It’s a Loud, Loud World

Hearing Loss and Cognitive Decline
June 6, 2017
New Hearing Aids? Here Is What You Can Do With The Old Ones
July 8, 2017

Hearing loss affects more people than diabetes or cancer, yet it remains one of the most untreated health issues facing Americans. We know that aging is a significant contributing factor for hearing loss, but it is not the only factor. Just as with other chronic conditions, there are steps people can take to protect their hearing and prevention should start decades before the first sign of hearing issues.

The inner ear structures are among the most delicate in the entire human body. There are small blood vessels, the fragile tympanic membrane of the ear drum, and our three tiniest bones – each measuring only millimeters. Slightly less known, are the minuscule inner and outer hair cells responsible for amplifying and transforming sound. Damage to any of the inner ear structures can diminish hearing health and may even lead to permanent hearing loss.

Since the personal cost of hearing loss is so high, it’s important to learn how to maintain good hearing health throughout our lives. Here are five simple ways to give your ears the love they deserve:

  1. Diet and Exercise – A healthy diet and commitment to exercise promotes total body health and your ears will benefit. Remember that the small blood vessels in your ears may be more susceptible to health issues like high blood pressure and diabetes, so maintaining good health is valuable to maintaining good hearing.
  2. Lose the EarbudsThe World Health Organization estimates that over ONE BILLION teenagers and young adults are at risk for hearing loss due to personal audio devices and exposure to loud noise. Earbuds sit right next to the ear drum, so consider switching to over-the-ear headphones, but still pay attention to noise levels and the length of exposure. If you just can’t ditch your buds, keep the volume low and limit your listening time to no more than 60 minutes each day.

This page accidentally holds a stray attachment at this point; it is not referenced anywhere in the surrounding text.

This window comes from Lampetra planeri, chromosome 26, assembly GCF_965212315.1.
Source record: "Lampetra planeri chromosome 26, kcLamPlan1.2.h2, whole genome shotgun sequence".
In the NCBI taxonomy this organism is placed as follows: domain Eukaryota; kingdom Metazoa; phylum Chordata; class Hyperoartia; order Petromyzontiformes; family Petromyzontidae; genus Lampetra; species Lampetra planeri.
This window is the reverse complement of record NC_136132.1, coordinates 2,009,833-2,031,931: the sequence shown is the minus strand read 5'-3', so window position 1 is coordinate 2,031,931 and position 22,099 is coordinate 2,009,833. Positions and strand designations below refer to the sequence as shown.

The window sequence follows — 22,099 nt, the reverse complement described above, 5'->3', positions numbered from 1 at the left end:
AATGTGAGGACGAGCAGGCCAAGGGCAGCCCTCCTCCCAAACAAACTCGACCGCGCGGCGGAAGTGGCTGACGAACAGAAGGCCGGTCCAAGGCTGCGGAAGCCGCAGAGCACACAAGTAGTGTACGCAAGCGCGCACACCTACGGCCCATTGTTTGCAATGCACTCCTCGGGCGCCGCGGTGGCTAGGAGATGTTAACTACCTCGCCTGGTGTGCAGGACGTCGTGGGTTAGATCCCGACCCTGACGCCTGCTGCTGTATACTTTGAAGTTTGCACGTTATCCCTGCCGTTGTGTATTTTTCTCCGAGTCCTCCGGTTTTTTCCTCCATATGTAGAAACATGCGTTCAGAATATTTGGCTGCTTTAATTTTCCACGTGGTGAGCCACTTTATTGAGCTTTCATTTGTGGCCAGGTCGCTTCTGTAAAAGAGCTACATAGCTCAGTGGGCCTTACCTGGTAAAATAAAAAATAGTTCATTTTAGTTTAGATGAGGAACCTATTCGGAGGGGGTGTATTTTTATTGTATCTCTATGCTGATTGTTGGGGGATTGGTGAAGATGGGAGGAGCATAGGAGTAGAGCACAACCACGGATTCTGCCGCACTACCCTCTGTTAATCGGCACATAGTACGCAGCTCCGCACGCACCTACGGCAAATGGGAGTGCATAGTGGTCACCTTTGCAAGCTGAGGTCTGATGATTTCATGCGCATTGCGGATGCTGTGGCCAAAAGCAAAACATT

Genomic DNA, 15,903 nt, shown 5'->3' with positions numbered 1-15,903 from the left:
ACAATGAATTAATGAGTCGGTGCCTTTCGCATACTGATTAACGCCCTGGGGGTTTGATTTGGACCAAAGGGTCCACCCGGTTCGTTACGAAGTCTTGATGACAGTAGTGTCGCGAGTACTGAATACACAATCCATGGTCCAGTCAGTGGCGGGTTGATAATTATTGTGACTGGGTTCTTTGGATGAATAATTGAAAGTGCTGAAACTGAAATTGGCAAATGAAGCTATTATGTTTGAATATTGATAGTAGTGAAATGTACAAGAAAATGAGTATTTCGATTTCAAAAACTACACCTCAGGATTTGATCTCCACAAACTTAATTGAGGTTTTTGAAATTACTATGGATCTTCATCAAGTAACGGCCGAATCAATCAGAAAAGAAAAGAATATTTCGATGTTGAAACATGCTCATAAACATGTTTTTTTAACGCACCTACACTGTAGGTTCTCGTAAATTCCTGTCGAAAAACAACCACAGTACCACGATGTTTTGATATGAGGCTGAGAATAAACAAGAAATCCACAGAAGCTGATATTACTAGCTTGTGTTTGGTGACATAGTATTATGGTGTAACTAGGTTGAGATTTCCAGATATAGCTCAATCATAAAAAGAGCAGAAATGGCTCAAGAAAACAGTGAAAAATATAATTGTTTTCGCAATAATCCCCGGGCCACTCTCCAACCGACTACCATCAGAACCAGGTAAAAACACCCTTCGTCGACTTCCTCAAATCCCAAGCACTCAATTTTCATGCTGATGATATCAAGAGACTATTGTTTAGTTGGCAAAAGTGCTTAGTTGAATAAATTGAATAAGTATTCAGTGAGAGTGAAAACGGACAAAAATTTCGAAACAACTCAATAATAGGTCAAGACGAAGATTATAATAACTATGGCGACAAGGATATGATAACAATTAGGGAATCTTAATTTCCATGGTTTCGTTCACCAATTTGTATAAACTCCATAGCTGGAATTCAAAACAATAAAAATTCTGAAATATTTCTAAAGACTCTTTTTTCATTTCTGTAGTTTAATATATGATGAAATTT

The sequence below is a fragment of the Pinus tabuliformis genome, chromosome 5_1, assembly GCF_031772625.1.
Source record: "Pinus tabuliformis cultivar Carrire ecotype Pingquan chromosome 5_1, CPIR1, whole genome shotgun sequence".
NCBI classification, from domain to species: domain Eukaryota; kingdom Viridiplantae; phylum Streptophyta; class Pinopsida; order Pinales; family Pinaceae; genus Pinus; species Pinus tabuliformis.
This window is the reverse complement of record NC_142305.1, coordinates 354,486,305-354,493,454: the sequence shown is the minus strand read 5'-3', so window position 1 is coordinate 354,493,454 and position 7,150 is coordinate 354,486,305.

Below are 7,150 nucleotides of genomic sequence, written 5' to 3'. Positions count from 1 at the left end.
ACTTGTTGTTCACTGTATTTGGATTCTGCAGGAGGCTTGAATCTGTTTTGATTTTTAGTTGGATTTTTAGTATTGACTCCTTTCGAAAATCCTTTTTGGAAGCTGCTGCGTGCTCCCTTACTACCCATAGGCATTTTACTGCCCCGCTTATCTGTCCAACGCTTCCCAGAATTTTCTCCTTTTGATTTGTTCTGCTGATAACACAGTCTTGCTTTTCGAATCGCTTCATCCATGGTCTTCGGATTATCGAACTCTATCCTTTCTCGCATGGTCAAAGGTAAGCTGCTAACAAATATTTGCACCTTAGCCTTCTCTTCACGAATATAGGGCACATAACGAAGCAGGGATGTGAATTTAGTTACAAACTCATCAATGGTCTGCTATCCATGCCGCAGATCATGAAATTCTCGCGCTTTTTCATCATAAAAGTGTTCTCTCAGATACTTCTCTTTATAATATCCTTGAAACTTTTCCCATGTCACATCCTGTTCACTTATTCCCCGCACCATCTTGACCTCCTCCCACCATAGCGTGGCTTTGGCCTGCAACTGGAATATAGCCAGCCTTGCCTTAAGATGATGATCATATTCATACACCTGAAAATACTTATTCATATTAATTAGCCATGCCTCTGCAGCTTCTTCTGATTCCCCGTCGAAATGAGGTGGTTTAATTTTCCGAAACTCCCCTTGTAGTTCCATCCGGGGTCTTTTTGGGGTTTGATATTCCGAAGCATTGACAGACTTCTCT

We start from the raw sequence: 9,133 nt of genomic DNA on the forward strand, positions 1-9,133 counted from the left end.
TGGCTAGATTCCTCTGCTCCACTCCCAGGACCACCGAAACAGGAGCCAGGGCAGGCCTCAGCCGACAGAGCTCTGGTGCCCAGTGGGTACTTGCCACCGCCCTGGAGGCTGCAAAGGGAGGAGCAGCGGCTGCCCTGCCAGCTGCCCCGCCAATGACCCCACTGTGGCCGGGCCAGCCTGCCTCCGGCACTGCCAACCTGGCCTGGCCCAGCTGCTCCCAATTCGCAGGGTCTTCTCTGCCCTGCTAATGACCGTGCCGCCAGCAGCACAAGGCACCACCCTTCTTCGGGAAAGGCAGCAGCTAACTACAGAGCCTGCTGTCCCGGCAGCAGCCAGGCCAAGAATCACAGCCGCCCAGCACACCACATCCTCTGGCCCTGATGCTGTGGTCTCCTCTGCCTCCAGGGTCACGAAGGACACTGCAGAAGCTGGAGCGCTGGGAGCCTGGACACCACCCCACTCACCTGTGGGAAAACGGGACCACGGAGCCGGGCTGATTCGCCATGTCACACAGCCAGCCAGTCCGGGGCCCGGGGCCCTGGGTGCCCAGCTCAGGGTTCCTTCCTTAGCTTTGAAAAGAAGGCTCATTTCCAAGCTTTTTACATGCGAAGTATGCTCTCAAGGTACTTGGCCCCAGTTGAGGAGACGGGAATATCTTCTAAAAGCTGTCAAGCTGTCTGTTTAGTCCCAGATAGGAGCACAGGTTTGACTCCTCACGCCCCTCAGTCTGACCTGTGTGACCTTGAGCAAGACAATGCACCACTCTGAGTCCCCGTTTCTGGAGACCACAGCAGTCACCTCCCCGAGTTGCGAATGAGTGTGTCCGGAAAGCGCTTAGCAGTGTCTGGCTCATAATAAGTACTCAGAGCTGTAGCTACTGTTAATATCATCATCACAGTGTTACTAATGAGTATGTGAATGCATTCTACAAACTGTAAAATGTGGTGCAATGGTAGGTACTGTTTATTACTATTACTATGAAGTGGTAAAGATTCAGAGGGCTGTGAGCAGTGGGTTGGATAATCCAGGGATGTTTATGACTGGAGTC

3. Know Your Noise Exposure – Noise levels are measured in decibels. A quiet library registers around 30 decibels and decibels above 120 are considered dangerous. A jet plane taking off, rock concerts and a jack hammer all register above 120 decibels and we know to take care around these. More challenging is the fact that we don’t know the noise levels of some of our day-to-day activities. The NIOSH Occupational Hearing Loss Surveillance Project defined high occupational noise exposure as anything greater than 85 decibels. A noisy office can reach 85 decibels and the subway is 90 decibels. Discuss your personal exposure level concerns with your hearing healthcare provider.
  4. Use Hearing Protection – Hearing protection like ear plugs, noise-cancelling headphones and ear muffs is readily available and some can be easily customized. Hearing protection devices come with a Noise Reduction Rating (NRR) which indicates the maximum decibel reduction level for each device, but that would be under the best possible circumstances with a customized product. A good rule of thumb is to assume the decibel level will be reduced by half of the NRR rating. As an example, a rating of 26 on the NRR scale will probably reduce the noise by approximately 13 decibels.
  5. Give Your Ears a Break – If you are in a noisy environment, plan for five-minute noise breaks every hour. Muscles may hurt when we work out or our eyes may feel strained when we read for a while, but our ears don’t often give us obvious cues. The lack of cues does not mean that our ears are not feeling fatigue, so go to a quiet place and give your ears some rest several times a day. If you hear buzzing or ringing after a particularly loud event, it can take several hours for your ears to fully recover.

We can help you establish life-long healthy hearing habits. Set up an appointment with us for a full hearing evaluation and a customized hearing protection plan.

 

 

 

 

x

We use cookies to give you the best online experience. By agreeing you accept the use of cookies in accordance with our cookie policy.

I accept I decline Privacy Center Privacy Settings Learn More about our Cookie Policy